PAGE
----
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This panel discussion between Estelle Morris, David Laws and Petwr Housden was really interesting. As I say in the tweet, I really enjoy listening to Estelle. She’s got such authenticity and exudes wisdom. They spent quite a bit of time discussing transitioning into senior leadership roles and I really liked Estelle’s point that the best way of doing this is thinking yourself into your next role and then hitting the ground running when you get there.

Plenary Three
: Rt Hon Lord (William) Hague, former Foreign Secretary, historian and humanitarian

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William Hague was surprisingly amusing, which was a good thing at this time at the end of the first day. He structured his talk around the seven pieces of leadership advice which he wished he’d known before becoming the leader of the opposition. I like the way this tweet captures these seven pieces of advice.

Plenary Four
: Steve Munby, Chief Executive, Education Development Trust

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I thought Steve Munby was really excellent, I just wished I’d been able to pause and rewind him quite a few times! I particularly liked the way his talk was very targeted to the current needs of the audience and yet filled with emotion and moral purpose. I’ve chosen this tweet as these six questions I think could form the basis of a really powerful piece of professional learning for school leaders.

Plenary Five
: Viviane Robinson, Distinguished Professor in the School of Learning, Development and Professional Practice, Faculty of Education, The University of Auckland and Academic Director of its Centre for Educational Leadership

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Viviane has clearly got a wealth of research experience and uses this to inform her work with schools. I liked the way she brought the importance of mindsets to the level of the thinking of senior school leaders and then how this then informs the ways in which leaders could interact with others. I chose this tweet as I think it captures the essence of her message.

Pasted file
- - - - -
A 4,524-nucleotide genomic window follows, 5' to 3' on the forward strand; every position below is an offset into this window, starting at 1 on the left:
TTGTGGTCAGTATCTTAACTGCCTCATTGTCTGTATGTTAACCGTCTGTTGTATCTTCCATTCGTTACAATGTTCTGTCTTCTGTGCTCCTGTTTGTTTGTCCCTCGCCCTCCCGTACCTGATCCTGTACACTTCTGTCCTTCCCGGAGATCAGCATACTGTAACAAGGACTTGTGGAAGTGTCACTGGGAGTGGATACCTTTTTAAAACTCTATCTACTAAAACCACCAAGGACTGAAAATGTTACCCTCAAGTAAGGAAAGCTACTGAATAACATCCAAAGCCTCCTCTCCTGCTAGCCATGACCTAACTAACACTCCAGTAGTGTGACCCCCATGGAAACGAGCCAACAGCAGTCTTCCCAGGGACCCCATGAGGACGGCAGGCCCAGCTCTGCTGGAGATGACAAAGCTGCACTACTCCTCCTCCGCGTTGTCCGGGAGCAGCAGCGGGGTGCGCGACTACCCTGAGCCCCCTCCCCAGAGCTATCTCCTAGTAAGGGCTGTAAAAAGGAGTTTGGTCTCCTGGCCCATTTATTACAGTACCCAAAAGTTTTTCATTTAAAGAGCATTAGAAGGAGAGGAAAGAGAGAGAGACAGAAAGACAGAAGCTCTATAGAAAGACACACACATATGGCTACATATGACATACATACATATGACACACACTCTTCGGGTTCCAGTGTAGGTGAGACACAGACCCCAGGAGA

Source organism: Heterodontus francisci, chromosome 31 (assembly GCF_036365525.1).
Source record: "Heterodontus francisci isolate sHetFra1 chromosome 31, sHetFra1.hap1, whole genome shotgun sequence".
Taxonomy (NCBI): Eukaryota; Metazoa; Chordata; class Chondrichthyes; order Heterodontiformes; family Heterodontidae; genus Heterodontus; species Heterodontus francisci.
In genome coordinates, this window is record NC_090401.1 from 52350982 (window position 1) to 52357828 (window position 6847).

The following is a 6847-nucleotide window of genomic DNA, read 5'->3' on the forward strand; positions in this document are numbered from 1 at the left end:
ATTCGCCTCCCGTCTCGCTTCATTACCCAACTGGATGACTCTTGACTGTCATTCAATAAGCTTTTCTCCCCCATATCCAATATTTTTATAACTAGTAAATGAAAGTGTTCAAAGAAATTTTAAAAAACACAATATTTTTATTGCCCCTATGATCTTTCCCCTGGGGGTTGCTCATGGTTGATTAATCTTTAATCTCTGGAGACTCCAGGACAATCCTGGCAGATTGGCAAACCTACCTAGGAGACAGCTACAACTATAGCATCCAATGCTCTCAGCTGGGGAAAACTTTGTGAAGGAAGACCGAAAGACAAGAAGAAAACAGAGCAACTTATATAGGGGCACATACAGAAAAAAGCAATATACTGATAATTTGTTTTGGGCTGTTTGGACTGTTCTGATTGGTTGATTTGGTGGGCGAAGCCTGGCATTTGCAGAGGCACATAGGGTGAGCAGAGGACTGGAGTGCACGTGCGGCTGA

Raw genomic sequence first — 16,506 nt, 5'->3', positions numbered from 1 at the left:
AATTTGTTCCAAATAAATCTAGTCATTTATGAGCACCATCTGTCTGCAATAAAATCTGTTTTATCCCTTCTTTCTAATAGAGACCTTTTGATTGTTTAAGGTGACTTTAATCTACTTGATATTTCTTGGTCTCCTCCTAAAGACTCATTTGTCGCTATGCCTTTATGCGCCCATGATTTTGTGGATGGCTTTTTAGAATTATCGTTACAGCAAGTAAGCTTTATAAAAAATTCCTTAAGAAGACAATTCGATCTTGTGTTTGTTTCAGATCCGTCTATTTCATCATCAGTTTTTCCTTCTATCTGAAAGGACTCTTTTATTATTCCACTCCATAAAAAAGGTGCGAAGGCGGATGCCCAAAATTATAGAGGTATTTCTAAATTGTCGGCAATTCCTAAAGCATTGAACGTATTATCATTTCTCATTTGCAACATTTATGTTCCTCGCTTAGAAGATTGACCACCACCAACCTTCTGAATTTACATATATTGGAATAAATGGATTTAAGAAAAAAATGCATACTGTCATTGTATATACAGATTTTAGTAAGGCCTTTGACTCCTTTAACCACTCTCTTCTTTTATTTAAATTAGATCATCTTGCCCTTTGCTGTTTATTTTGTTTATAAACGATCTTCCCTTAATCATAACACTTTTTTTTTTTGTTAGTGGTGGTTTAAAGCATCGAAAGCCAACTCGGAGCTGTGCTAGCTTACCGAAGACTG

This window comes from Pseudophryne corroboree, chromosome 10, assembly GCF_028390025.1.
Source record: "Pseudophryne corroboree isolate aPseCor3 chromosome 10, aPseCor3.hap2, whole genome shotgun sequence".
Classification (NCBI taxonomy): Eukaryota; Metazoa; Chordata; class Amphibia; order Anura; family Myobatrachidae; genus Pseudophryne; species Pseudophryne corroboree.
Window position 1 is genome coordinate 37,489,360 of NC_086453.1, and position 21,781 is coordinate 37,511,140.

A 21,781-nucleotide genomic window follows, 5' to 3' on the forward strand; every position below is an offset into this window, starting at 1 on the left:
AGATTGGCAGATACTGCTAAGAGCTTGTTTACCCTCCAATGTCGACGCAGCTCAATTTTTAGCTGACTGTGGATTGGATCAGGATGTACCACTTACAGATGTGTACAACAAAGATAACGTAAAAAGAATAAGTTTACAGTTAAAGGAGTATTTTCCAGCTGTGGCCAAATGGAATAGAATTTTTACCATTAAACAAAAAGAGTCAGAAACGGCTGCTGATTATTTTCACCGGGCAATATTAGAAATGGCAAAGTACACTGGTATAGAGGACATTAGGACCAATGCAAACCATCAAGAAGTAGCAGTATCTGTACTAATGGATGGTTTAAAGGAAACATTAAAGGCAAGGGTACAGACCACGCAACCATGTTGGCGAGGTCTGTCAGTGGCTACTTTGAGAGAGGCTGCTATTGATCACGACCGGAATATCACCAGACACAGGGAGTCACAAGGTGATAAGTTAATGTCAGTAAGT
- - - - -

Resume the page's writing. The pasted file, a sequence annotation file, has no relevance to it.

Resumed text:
Masterclasses

Leadership with purpose: 
Baroness Sue Campbell CBE, Chair Youth Sport Trust, Head of Women’s Football (FA) and Chair of UK Sport 2003-2013

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Sue Campbell was really excellent and she brought two perspectives to her talk. The first was what I’d been expecting about the actions of elite atheletes, but she also shared her leadership experiences from the perspective of chairing UK Sport which involved not only leading that organisation, but also working with the many different sport governing bodies. I’ve chosen this tweet as she manages to summarise her advice on leadership onto one, powerful, slide.

Collaboration as a strategy for promoting equity in education: possibilities and barriers
: Professor Mel Ainscow CBE, University of Manchester

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Mel Ainscow was brilliant. He shared the ways in which schools need to develop their cultures within, between and with the community. I really liked his pragmatic approach to both his, and teachers’, research and I really need to read some of his work. I’ve chosen this tweet as it relates so strongly to my recent engagement on teacher leadership across Scotland, and I even bounded (as best I can) up to him at the end to give him a hard copy of the report.

Plenary Six
: Matthew Syed, writer, broadcaster and three times Commonwealth games champion and Olympian

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I’m a big mindsets fan and really enjoyed Bounce, however I’d never heard Matthew speak before. I really enjoyed his talk, but he was even better in the Q&A at the end. I’ve chosen this tweet as I don’t think I’d ever made a conscious connection between practitioner enquiry and growth mindset before. Chuffed that I’ve now got a signed copy of his new book and looking forward to reading it…

Plenary Seven
: Zainab Salbi, Iraqi author, humanitarian, social entrepreneur and media commentator. Founder and former CEO Women for Women International

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Zainab Salbi was phenomenal…such a powerful story. A thread running through her talk was that she was not a leader. Recently she has come to accept and love the fact that she is. This resonates somewhat with me…I think, like many teachers, I used to associate leadership with promotion and management. It wasn’t something I did, and I perhaps even would’ve distanced myself from that word. Zainab helped me to further realise that not only am I a leader, but that’s ok and something which can be celebrated and enjoyed and used to make my work better. I was hanging on her every word and so didn’t tweet much, but I think Lesley captured it perfectly.

Plenary Eight